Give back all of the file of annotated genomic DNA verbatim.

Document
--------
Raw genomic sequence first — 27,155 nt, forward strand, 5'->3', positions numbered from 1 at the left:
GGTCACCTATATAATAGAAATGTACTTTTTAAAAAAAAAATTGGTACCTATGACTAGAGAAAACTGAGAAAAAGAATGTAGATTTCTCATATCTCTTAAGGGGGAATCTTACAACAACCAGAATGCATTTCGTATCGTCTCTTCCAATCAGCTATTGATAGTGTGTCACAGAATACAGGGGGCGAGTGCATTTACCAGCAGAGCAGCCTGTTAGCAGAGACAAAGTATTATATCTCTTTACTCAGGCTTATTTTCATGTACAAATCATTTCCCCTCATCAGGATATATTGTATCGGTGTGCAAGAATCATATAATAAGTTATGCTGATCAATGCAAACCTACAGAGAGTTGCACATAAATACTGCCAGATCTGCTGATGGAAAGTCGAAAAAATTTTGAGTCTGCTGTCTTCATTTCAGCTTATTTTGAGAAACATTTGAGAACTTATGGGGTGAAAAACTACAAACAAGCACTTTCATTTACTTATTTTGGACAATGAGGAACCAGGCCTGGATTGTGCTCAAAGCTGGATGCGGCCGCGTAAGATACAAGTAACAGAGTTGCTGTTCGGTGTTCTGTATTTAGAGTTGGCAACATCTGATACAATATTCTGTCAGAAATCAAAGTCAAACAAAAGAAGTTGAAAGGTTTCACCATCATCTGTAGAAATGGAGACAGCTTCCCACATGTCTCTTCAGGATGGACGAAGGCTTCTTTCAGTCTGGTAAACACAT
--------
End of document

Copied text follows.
Raw genomic sequence first — 27,155 nt, forward strand, 5'->3', positions numbered from 1 at the left:
GGTCACCTATATAATAGAAATGTACTTTTTAAAAAAAAAATTGGTACCTATGACTAGAGAAAACTGAGAAAAAGAATGTAGATTTCTCATATCTCTTAAGGGGGAATCTTACAACAACCAGAATGCATTTCGTATCGTCTCTTCCAATCAGCTATTGATAGTGTGTCACAGAATACAGGGGGCGAGTGCATTTACCAGCAGAGCAGCCTGTTAGCAGAGACAAAGTATTATATCTCTTTACTCAGGCTTATTTTCATGTACAAATCATTTCCCCTCATCAGGATATATTGTATCGGTGTGCAAGAATCATATAATAAGTTATGCTGATCAATGCAAACCTACAGAGAGTTGCACATAAATACTGCCAGATCTGCTGATGGAAAGTCGAAAAAATTTTGAGTCTGCTGTCTTCATTTCAGCTTATTTTGAGAAACATTTGAGAACTTATGGGGTGAAAAACTACAAACAAGCACTTTCATTTACTTATTTTGGACAATGAGGAACCAGGCCTGGATTGTGCTCAAAGCTGGATGCGGCCGCGTAAGATACAAGTAACAGAGTTGCTGTTCGGTGTTCTGTATTTAGAGTTGGCAACATCTGATACAATATTCTGTCAGAAATCAAAGTCAAACAAAAGAAGTTGAAAGGTTTCACCATCATCTGTAGAAATGGAGACAGCTTCCCACATGTCTCTTCAGGATGGACGAAGGCTTCTTTCAGTCTGGTAAACACAT